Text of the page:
The choice of plants for your manicured garden should be guided by several factors. Firstly, consider the conditions you’ve just assessed within the growing environment. Some plants are better suited to cool climates, while others thrive in warmer areas. Similarly, different plants have varying soil preferences.
At Ozbreed, we focus on breeding plants that are beautiful but are also un-fussy with an ability to tolerate drought, wet feet, frost, and so on. Maintenance requirements are another crucial factor to consider. Some plants require frequent pruning to maintain their shape, while others need minimal intervention.
Choose plants that align with the amount of time and effort you’re willing to invest in garden maintenance. We’ve bred certain plants that are fast-growing, such as Quick Fence Viburnum, as well as slower-growing plants that will require less frequent pruning, such as Better John Callistemon.
By opting for slower-growing hedge plants, you can allocate more resources to other maintenance tasks like ensuring a weed-free garden.
Designing the Layout
Designing a functional and aesthetically pleasing garden layout is an art. Here are some basic principles to guide your design process:
Balance: Aim for a balanced look in your garden. This doesn’t necessarily mean that everything has to be symmetrical, but there should be a sense of harmony in the overall arrangement.
Proportion: Consider the scale of your garden and the elements within it. Large gardens can accommodate bigger plants and features, while smaller spaces require more compact elements.
Focal Point: Every good garden design has at least one focal point. This could be a striking plant, a beautiful statue, or a tranquil water feature.
To bring your design to life, sketch it out on paper or use garden design software.
Setting Up Your Manicured Garden
Adding Hardscape Elements
Hardscape elements like walkways, fountains, and benches can significantly enhance the appeal of your manicured garden. However, installing these features can be challenging and may require professional help. Improper installation can lead to long-term problems like drainage issues and structural instability.
When choosing a landscape construction company, do your due diligence. Look for companies with a proven track record, positive customer reviews, and transparent pricing models.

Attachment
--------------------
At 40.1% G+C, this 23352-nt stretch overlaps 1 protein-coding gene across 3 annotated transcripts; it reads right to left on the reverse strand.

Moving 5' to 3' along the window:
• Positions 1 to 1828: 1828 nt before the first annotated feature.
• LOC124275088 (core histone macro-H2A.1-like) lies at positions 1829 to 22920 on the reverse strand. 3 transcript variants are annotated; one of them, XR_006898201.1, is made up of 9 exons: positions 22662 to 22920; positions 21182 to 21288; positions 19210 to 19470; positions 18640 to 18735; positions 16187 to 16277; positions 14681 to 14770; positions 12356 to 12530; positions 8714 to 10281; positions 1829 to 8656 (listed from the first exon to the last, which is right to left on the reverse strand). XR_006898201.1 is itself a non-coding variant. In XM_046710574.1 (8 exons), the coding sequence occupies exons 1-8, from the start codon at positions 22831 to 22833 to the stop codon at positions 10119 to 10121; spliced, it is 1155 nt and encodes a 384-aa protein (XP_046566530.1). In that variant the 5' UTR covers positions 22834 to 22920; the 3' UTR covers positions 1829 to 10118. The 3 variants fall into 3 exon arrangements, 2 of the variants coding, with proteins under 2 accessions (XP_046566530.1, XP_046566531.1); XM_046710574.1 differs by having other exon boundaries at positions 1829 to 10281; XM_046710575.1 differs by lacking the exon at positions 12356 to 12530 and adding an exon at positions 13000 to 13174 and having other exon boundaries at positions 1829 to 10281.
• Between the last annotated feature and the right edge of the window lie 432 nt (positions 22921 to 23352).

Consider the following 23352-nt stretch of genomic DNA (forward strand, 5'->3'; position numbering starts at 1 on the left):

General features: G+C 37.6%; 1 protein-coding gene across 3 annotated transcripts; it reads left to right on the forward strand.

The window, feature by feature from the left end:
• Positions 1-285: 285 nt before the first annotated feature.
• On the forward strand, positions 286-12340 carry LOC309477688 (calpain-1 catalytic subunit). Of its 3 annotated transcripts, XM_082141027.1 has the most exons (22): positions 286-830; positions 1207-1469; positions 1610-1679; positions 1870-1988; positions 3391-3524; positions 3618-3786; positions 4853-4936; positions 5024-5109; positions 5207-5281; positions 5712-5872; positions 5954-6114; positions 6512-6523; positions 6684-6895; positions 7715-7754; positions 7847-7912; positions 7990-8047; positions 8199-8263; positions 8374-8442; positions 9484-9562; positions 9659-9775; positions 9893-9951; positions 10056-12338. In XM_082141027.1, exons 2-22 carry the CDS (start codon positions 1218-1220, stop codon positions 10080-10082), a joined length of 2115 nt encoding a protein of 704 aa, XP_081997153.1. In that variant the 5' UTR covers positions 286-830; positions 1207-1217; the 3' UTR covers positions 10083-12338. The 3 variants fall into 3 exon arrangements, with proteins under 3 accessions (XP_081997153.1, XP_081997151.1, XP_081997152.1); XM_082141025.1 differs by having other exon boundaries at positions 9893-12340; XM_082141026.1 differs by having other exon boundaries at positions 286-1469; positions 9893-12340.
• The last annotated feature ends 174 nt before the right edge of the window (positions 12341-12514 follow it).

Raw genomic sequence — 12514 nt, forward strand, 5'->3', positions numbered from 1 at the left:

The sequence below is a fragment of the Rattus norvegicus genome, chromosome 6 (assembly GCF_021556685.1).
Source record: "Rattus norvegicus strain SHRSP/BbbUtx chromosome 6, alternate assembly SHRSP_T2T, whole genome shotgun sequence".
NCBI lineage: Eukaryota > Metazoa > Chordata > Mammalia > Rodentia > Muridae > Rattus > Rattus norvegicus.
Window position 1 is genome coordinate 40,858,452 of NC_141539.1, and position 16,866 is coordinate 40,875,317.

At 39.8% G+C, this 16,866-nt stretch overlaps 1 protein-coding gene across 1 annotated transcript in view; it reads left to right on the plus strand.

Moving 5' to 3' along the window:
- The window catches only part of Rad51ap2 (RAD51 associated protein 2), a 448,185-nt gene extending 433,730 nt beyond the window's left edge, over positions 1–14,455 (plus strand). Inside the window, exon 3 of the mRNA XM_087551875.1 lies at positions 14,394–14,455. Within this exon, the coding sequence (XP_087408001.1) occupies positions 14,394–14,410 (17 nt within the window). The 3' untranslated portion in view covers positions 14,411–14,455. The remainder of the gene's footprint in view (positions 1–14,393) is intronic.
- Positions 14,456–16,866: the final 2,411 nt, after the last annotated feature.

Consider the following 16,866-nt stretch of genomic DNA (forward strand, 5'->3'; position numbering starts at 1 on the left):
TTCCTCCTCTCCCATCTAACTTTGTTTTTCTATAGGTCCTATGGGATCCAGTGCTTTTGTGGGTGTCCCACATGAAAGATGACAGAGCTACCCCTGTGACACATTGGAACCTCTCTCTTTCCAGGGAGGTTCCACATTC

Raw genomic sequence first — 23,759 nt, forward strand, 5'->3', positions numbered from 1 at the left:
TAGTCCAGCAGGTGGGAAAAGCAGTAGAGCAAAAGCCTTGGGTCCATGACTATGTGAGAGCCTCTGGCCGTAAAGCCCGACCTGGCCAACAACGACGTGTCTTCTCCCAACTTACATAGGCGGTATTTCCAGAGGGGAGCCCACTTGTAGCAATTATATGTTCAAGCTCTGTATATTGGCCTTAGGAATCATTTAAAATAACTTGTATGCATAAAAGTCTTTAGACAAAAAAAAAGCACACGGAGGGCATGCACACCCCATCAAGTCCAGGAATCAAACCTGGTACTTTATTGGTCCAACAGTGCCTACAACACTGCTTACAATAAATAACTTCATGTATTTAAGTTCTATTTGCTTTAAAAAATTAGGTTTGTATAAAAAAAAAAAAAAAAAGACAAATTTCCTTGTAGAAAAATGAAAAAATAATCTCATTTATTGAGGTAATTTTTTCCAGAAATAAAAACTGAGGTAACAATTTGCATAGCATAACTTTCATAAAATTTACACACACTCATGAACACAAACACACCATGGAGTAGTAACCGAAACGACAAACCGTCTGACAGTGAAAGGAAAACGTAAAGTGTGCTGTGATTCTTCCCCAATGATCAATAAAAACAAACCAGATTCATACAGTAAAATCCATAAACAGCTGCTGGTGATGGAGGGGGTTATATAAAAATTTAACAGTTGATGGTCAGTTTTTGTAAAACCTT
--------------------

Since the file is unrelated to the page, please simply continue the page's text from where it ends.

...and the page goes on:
Don’t be afraid to shop around, because you don’t want to have to deal with unnecessary problems due to poor landscaping once the garden has become established.
Preparing the Ground
Before you start planting, it’s important to prepare the growing environment properly. This involves several steps:
Soil Preparation: Start by testing your soil to determine its pH, texture and structure. Based on the results, you may need to add amendments like organic matter, lime, gypsum, soil wetters, quality hydrogels, kaolin clays, etc.
Irrigation: Consider consulting with an irrigation specialist to install a smart irrigation system. This can save you time and ensure your plants receive the right amount of water. It’ll also save you headaches in the future because if you try to set up an irrigation system on your own you’ll probably get a lot of things wrong.
Mulching: Mulch helps to conserve soil moisture, suppress weeds, and improve soil health. Spread a layer of mulch around your plants, leaving a small gap around the stem to prevent rot. Opt for chunky mulch which won’t block water as much as fine mulch.
Planting Your Garden
Now comes the fun part – planting your garden! Here are some steps to guide you:
Dig a hole: The hole should be twice as wide and just as deep as the root ball of your plant.
Place the plant in the hole: Ensure the top of the root ball is level with the surrounding soil – no deeper or higher than the soil or mulch level, because we want roots in the ground and shoots in the air.
Backfill the hole: Gently firm the soil around the base of the plant.